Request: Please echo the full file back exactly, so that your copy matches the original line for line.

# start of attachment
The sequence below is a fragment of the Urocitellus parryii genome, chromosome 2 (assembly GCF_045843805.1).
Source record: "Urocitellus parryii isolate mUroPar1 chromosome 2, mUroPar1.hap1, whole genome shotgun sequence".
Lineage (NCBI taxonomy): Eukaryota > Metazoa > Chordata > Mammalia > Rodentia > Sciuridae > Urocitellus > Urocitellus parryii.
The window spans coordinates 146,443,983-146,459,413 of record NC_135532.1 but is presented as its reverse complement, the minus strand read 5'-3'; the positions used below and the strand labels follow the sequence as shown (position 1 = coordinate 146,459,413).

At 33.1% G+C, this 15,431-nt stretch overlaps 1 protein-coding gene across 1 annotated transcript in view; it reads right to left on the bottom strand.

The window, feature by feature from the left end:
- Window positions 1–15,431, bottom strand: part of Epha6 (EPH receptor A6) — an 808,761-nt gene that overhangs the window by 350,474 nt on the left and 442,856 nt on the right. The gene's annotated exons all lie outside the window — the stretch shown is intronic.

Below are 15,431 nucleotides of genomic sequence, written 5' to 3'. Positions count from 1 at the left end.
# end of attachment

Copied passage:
The sequence below is a fragment of the Urocitellus parryii genome, chromosome 2 (assembly GCF_045843805.1).
Source record: "Urocitellus parryii isolate mUroPar1 chromosome 2, mUroPar1.hap1, whole genome shotgun sequence".
Lineage (NCBI taxonomy): Eukaryota > Metazoa > Chordata > Mammalia > Rodentia > Sciuridae > Urocitellus > Urocitellus parryii.
The window spans coordinates 146,443,983-146,459,413 of record NC_135532.1 but is presented as its reverse complement, the minus strand read 5'-3'; the positions used below and the strand labels follow the sequence as shown (position 1 = coordinate 146,459,413).

At 33.1% G+C, this 15,431-nt stretch overlaps 1 protein-coding gene across 1 annotated transcript in view; it reads right to left on the bottom strand.

The window, feature by feature from the left end:
- Window positions 1–15,431, bottom strand: part of Epha6 (EPH receptor A6) — an 808,761-nt gene that overhangs the window by 350,474 nt on the left and 442,856 nt on the right. The gene's annotated exons all lie outside the window — the stretch shown is intronic.

Below are 15,431 nucleotides of genomic sequence, written 5' to 3'. Positions count from 1 at the left end.